Propagated Arequipa Plants
Arequipa was once it's own genus name, but these plants are now given to the genus Oreocereus. Their native habitat is southern Peru and northern Chili and they are high altitude cacti.
This group tends to be low growing columnar that get from a few feet to, depending on species, as much as 7 feet tall. Some species grow multiple stems and spread out into a cluster formation, but as house plants they tend to remain single stem plants. The blooms are tube like flowers in a variety of colors in the dark warm spectrum in purples, reds through orange. It may be challenging under most conditions as a house plant for them to bloom, but it is their white hair that makes them so interesting to grow.
People who frequent greenhouses are likely familiar with these cacti for the novel beauty of their white hairs which accompany their splintery spines. On some plants the white hair gives them an anthropomorphic appearance, and perhaps they can be imagined as elderly humans. They are sometimes sold with plastic eyes on them as a play on their human like appearance, but this treatment has no benefit for these plants. Silly treatments of plants aside, it is their hairy appearance that gives them a lot of appeal as an interesting plant to grow. Even though they are a common kind of cactus in propagation, it is also common for plant lovers to water these plants to death. These kinds of cacti need special care because their growing conditions in nature are different from the watering practices we humans are use to giving most house plants.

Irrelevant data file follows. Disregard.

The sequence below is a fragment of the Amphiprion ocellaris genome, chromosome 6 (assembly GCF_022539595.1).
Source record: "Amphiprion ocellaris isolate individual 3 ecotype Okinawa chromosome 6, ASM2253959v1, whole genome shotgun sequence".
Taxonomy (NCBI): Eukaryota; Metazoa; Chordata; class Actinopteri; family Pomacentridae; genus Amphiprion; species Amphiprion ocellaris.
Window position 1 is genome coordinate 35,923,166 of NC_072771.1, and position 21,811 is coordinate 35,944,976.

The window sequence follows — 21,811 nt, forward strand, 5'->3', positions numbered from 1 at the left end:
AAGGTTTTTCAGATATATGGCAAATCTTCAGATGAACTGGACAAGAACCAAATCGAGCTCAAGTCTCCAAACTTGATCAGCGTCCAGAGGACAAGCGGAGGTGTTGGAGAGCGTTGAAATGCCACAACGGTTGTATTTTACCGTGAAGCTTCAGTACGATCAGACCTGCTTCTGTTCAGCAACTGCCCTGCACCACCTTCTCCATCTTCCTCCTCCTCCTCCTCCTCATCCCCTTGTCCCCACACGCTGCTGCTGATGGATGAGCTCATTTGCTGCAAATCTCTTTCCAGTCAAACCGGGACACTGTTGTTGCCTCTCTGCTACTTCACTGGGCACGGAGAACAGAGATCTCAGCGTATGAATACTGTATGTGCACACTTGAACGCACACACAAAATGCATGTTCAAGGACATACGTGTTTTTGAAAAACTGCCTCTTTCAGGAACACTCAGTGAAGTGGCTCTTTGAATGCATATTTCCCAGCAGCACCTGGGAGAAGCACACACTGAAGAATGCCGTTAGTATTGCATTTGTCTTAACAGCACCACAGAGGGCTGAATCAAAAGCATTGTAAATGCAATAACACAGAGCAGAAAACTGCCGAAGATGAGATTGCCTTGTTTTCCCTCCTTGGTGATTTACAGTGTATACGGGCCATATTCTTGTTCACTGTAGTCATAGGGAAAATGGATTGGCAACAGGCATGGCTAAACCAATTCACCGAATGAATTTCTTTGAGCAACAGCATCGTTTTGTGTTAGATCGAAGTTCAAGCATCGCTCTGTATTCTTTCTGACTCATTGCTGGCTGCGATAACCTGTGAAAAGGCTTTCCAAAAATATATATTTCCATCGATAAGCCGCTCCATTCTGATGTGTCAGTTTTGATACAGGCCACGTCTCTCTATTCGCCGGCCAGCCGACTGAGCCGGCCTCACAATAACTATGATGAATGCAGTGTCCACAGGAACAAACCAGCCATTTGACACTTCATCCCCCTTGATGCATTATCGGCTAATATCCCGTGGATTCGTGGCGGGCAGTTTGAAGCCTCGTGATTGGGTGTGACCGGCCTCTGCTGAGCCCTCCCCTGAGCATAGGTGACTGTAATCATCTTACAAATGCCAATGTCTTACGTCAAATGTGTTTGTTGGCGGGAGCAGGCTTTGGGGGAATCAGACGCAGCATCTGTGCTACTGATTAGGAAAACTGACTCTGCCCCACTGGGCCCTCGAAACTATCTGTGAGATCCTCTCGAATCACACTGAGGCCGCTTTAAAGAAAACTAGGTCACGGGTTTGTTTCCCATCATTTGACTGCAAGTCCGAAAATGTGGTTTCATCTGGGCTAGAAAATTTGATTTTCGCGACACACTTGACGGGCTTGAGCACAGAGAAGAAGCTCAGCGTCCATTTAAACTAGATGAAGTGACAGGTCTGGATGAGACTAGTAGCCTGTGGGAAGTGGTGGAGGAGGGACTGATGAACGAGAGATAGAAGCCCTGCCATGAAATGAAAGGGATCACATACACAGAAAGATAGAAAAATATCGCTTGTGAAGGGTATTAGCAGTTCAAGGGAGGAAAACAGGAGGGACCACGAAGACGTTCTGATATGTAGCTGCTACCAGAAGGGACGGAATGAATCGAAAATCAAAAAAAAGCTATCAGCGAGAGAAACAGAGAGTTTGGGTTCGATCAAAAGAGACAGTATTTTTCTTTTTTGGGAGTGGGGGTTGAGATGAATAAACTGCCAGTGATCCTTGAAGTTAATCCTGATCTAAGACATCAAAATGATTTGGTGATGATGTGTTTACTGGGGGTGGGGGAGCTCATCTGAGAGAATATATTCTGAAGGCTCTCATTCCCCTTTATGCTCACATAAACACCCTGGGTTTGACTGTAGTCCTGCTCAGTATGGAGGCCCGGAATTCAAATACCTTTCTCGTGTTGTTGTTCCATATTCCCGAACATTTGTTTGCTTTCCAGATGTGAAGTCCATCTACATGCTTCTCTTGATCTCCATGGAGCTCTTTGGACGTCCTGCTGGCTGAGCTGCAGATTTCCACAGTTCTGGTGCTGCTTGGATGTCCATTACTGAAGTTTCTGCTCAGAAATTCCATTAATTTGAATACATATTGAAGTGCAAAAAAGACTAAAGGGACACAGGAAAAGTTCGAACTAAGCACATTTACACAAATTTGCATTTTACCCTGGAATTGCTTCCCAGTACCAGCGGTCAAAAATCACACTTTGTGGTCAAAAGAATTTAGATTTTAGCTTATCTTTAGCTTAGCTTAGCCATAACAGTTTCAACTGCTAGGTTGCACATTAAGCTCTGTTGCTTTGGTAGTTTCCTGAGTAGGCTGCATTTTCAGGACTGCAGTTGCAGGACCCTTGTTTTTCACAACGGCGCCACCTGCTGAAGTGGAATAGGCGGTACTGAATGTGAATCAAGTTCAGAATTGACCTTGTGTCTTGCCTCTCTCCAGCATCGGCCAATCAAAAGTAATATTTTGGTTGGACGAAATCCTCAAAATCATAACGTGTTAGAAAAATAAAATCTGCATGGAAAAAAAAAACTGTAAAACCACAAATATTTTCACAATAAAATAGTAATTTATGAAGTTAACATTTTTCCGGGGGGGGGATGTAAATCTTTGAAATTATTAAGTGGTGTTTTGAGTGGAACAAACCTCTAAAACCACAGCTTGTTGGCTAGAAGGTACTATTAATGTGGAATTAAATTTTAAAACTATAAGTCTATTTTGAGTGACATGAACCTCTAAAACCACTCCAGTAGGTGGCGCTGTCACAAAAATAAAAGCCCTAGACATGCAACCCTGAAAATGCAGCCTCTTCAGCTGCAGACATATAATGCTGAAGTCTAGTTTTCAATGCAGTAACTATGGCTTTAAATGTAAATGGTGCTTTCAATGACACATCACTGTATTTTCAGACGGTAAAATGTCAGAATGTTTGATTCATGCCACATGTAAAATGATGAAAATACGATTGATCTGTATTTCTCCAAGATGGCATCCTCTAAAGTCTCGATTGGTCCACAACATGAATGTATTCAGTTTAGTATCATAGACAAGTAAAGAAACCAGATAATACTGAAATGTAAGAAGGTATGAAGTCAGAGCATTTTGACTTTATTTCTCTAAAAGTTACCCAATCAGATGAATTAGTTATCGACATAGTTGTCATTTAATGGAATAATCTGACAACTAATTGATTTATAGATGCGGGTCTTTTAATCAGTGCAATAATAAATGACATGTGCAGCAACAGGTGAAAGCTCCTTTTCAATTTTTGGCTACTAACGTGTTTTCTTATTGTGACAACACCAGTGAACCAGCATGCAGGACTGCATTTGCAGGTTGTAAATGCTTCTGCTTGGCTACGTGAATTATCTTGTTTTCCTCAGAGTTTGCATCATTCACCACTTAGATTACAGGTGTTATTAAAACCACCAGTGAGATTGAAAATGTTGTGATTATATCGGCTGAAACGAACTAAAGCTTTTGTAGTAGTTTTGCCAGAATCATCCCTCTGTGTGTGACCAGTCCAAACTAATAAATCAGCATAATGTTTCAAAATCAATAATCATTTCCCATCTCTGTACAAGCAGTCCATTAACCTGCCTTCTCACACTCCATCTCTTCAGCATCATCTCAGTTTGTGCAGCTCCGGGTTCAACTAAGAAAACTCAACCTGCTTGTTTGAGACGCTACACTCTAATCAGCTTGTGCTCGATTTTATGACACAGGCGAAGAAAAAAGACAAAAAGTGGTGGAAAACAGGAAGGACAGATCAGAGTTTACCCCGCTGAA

Arequipa grow at very high altitudes in excess of 10,000 feet, and their name; Oreocereus, means mountain cereus. In general hight altitude cacti need special care in the winter, because they tend to get fungal infections easily. A dry winter rest means keeping the soil completely dry, and this should be at least a 3 month period. In cool conditions they will be healthy in dry soil for as long as 6 months, but instead of wetting their soil it's better to give these cacti water with a spray bottle. Sprit-zing them a little a few times a week is the most water they should ever have while in their state of winter rest. Cold nights in mountain regions often causes condensation, and these plants will benefit from being misted as long as the soil stays dry. It can not be overstated that keeping the soil dry for the entire winter is very important to avoid having these kinds of cacti die from rot.
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